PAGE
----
Fireworks, parties, loud noises, champagne and a kiss at midnight are some of the modern traditions at the dawning of a new year, but celebrating the new year is an age-old practice.
New Year’s is one of the oldest of all holidays — its observance dates back to ancient Babylon about 4,000 years ago.
However, Babylonians celebrated the new year around the first day of spring with celebrations lasting 11 days.
In the Western world, the date of Jan. 1 was not recognized as the first day of the new year until 153 B.C.E. when the Roman Senate declared it so in an attempt to reestablish the calender in synchronization with the sun.
Tampering with the calendar continued until Julius Caesar established the Julian Calendar in 46 B.C.E. and kept Jan. 1 as the first day of the new year.
January was named after the Roman god, Janus, the god of all beginnings, whose image was often carved above gates and doorways, according to Encyclopædia Britannica. Janus is depicted with two heads, one facing forward and one backward.
By the 15th century, the Julian Calendar was out of synch by more than one week. Pope Gregory XIII, on the advice of Christopher Clavius, a Jesuit priest, declared Oct. 4, 1582, was to be the last day of the Julian Calendar, then skip nine days — the next day would be Oct. 15, 1582.
The new Gregorian Calendar was slow to be accepted. Only the Catholic states of Italy, Portugal, Spain, Belgium, Holland and Poland accepted the calendar the year it was established. Two years later German and Swiss Catholic states accepted it and Hungary in 1587.
It was more than 100 years before other countries came on board when, in 1700, German, Swiss and Dutch Protestant states, Denmark and Norway started using the calendar.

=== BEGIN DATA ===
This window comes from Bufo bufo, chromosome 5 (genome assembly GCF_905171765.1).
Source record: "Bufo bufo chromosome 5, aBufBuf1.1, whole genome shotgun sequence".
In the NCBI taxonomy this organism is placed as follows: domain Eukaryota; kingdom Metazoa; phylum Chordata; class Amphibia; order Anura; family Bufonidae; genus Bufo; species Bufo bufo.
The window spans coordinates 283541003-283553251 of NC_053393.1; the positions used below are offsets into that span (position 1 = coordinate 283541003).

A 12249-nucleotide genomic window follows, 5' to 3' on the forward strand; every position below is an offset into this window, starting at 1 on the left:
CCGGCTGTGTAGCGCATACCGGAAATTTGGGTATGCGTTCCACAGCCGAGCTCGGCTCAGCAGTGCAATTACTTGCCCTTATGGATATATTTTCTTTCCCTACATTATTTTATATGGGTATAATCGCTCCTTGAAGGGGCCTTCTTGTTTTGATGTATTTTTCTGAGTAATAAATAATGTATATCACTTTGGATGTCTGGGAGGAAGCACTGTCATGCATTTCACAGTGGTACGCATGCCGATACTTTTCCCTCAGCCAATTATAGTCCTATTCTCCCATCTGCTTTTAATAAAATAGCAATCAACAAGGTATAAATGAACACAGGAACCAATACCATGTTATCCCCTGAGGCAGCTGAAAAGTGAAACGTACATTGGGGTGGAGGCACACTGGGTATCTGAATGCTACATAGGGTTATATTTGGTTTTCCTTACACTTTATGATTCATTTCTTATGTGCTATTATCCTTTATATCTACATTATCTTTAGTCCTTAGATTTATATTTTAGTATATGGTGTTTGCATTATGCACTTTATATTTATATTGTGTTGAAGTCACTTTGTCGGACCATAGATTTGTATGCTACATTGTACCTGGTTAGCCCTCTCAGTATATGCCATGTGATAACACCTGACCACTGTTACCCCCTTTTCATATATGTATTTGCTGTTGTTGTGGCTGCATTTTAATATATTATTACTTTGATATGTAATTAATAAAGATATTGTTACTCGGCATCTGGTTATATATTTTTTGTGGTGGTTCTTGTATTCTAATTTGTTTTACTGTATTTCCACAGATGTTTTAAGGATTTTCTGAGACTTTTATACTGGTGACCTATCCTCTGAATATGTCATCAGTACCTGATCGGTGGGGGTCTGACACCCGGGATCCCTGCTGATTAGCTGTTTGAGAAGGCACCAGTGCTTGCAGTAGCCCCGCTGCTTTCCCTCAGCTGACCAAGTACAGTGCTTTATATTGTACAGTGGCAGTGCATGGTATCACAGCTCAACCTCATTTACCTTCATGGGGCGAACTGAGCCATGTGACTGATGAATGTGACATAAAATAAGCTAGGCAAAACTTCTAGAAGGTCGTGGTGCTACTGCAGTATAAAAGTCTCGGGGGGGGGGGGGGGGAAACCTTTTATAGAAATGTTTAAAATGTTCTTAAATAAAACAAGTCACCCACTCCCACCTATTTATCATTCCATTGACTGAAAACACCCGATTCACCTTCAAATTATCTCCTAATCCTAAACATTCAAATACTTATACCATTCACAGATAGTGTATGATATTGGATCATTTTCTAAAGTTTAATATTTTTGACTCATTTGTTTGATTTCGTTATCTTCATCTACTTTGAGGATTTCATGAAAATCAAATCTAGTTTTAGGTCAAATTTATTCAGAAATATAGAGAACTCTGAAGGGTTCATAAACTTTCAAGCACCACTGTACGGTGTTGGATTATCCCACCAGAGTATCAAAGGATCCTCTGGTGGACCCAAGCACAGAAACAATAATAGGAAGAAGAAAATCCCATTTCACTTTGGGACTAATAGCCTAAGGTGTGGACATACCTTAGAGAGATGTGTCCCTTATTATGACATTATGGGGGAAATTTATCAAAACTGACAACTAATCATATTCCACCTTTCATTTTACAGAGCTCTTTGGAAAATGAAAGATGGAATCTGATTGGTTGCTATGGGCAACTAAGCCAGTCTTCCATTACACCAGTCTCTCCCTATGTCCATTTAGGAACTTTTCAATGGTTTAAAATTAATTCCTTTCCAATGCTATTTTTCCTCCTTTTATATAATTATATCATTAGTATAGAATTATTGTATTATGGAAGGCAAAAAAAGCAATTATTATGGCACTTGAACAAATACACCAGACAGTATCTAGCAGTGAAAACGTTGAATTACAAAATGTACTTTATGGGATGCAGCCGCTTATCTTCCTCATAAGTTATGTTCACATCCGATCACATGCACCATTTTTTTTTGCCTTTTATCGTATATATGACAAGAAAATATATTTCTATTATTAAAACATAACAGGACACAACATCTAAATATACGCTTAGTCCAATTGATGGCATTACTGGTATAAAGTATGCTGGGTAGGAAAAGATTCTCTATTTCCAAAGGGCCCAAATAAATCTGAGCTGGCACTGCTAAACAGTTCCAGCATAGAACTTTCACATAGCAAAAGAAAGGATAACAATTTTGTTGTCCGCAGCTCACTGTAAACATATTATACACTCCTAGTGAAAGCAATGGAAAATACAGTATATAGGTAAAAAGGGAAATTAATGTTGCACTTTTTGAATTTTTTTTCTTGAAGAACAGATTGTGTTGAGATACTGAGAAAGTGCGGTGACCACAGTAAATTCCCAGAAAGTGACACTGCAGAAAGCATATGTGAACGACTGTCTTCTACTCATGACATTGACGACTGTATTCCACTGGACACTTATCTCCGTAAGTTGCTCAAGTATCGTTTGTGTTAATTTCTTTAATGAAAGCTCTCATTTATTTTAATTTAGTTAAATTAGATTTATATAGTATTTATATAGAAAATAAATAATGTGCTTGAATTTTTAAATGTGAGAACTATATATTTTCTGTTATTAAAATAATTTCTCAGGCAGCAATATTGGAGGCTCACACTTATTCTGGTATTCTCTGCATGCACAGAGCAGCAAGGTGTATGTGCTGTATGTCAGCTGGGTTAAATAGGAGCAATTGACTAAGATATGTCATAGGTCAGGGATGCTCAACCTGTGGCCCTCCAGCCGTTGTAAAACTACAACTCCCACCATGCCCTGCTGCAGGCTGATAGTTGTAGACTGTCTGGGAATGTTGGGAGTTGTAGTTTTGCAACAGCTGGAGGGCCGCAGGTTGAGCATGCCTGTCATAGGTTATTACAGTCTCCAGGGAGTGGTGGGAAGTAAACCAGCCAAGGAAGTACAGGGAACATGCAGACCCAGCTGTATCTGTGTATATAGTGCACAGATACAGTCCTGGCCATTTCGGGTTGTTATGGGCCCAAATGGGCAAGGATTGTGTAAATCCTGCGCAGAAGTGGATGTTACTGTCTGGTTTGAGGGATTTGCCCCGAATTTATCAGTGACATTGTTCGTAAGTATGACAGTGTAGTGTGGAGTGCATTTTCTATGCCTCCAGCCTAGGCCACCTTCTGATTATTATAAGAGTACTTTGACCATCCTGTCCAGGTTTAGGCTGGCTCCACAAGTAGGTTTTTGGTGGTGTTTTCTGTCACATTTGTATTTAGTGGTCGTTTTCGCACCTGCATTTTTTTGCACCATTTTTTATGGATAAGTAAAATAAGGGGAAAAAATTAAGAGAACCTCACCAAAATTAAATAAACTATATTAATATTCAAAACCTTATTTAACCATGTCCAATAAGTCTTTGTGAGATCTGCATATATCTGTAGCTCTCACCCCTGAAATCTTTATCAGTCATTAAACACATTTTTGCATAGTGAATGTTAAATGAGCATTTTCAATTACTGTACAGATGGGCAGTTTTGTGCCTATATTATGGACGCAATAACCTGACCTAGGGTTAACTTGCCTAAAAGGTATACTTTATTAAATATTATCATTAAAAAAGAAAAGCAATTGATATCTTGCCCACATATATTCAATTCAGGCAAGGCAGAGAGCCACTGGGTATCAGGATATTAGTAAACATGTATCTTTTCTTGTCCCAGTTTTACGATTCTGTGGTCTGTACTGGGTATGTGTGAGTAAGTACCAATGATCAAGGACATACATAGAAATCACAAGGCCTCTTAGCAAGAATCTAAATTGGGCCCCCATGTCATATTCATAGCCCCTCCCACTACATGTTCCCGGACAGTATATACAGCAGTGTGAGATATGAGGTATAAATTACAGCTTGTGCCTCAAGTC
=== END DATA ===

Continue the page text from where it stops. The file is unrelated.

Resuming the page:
Great Britain and its possessions, including the American colonies, started using the calendar in 1753. It was another hundred-plus years before Japan, then Egypt, in 1873 and 1875, followed suit, with the Republic of China in 1912, Russia in 1918, Greece in 1924 and Turkey in 1926.
The last country to adopt the Gregorian calendar was the People’s Republic of China in 1949, 367 years after its introduction, according to Encyclopædia Britannica.
Not all countries celebrate the new year on Jan. 1. In Thailand, it is celebrated on Jan. 14, the same as in the Eastern Orthodox Church.
In Tibet the new year falls sometime between January and March. The Vietnamese New Year is the Tet Nguyen Dan, which is generally the same day as the Chinese New Year, celebrated between Jan. 17 and Feb. 19. In 2010, it will be Sunday, Feb. 14.
A more uncommon celebration includes gathering on beaches on New Year’s Day to run into the ocean. Canada, Ireland, the United Kingdom, the United States and Australia are the most popular countries for the practice. In Chicago, members of the Polar Bear Club plan their annual dip for noon Friday, Jan. 1, braving the icy water of Lake Michigan, which is forecast to be 34 degrees Fahrenheit.
Most people, however, indulge in the less frosty forms of celebrating the new year. One is to make New Year’s Resolutions.